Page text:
Britons under the age of 40 will be offered their second Covid jab after eight weeks instead of 12, under new plans to get every adult fully vaccinated before winter.
Boris Johnson said the aim was for all adults to be inoculated by mid-September, when Covid rates are expected to rise and the NHS grapples with seasonal pressures.
Last month, the gap was shortened for older people in a bid to protect the most vulnerable amid the rise of the highly-infectious Indian variant.
Boris Johnson announced the change to the dosing strategy at tonight's press conference, where he set out plans for a post-lockdown England from July 19.
Ministers are also considering whether to roll out third vaccine doses for all over-50s, NHS staff, carers and patients with underlying health conditions this autumn.Insurance Loans Mortgage Attorney Credit Lawyer
An Oxford University study last week showed that antibody levels could be restored to their peak with the use of a 'booster' vaccine months after the second.
But whether or not this would improve on the already near-100 per cent protection against death that two doses provide is still unknown.
No10 is now wrestling with the moral dilemma of whether to run the booster vaccine programme or send the doses to developing countries where supplies are scarce.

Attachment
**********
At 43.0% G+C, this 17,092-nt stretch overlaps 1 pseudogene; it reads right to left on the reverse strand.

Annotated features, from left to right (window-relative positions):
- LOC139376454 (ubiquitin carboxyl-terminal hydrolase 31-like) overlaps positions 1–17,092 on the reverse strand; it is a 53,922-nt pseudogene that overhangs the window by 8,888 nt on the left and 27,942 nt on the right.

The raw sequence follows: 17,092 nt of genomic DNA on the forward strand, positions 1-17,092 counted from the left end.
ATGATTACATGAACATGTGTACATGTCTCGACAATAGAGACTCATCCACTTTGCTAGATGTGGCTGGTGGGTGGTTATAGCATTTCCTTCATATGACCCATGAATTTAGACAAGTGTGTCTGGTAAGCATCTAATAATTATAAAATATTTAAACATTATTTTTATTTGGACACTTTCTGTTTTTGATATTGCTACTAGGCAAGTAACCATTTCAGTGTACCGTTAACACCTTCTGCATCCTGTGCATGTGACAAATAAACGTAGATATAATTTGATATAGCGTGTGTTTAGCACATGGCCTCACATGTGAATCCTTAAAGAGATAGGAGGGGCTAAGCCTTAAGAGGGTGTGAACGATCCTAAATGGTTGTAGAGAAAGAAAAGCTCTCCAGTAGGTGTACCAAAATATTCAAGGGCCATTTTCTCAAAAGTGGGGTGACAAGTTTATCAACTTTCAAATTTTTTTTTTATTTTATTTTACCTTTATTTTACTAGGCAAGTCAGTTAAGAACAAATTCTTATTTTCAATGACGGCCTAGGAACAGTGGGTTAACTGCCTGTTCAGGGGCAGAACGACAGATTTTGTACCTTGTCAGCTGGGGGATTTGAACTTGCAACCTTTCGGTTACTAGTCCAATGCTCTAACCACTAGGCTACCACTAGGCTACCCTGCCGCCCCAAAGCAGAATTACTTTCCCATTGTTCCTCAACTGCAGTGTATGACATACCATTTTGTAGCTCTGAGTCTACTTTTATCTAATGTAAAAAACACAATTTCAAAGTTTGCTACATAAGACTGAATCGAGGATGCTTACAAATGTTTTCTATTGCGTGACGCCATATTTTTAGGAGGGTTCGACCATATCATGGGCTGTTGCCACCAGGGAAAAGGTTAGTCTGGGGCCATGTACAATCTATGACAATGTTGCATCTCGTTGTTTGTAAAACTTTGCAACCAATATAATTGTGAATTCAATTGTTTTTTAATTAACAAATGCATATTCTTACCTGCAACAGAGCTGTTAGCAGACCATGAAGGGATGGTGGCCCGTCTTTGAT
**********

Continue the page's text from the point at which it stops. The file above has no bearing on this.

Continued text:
Vaccinating children is another contentious strategy being considered by the Government, with some of its advisers warning that Covid itself is less dangerous to youngsters than a jab.
Originally, both AstraZeneca and Pfizer's vaccines were approved to be dished out in three-week intervals because that was the gap tested in the research trials.
But No10's scientists pushed the regimen back to 12 weeks to get wider protection in winter, when the second wave started to take off.
Studies since have shown that both jabs actually perform slightly better when the doses are spaced out for longer than a month.
Last week, it emerged that pop-up vaccine centres in London were ignoring official guidance and handing out second Covid vaccine doses to young people early.
The Government's top scientists say everyone under the age of 40 should wait at least eight weeks before getting their second dose and no more than 12.Insurance Loans Mortgage Attorney Credit Lawyer
It comes after over-40s had their second dose gap shortened last month in the face of the Indian variant.
Professor Anthony Harnden, who helped design the jabs priority list, said he wouldn't recommend getting the second dose of the AstraZeneca vaccine sooner than eight weeks after the first.
But he added the second dose of the Pfizer jab can be given from three to 12 weeks after the first dose.
Numerous studies have suggested that both the Pfizer and AstraZeneca jabs are more effective after a longer period between doses.
Second doses can be booked online with the NHS, or received at walk-in clinics.
There are around eight million adults in Britain who are yet to receive their first dose.
There were reports that walk-in vaccination centres at the Science Museum and Emirates Stadium were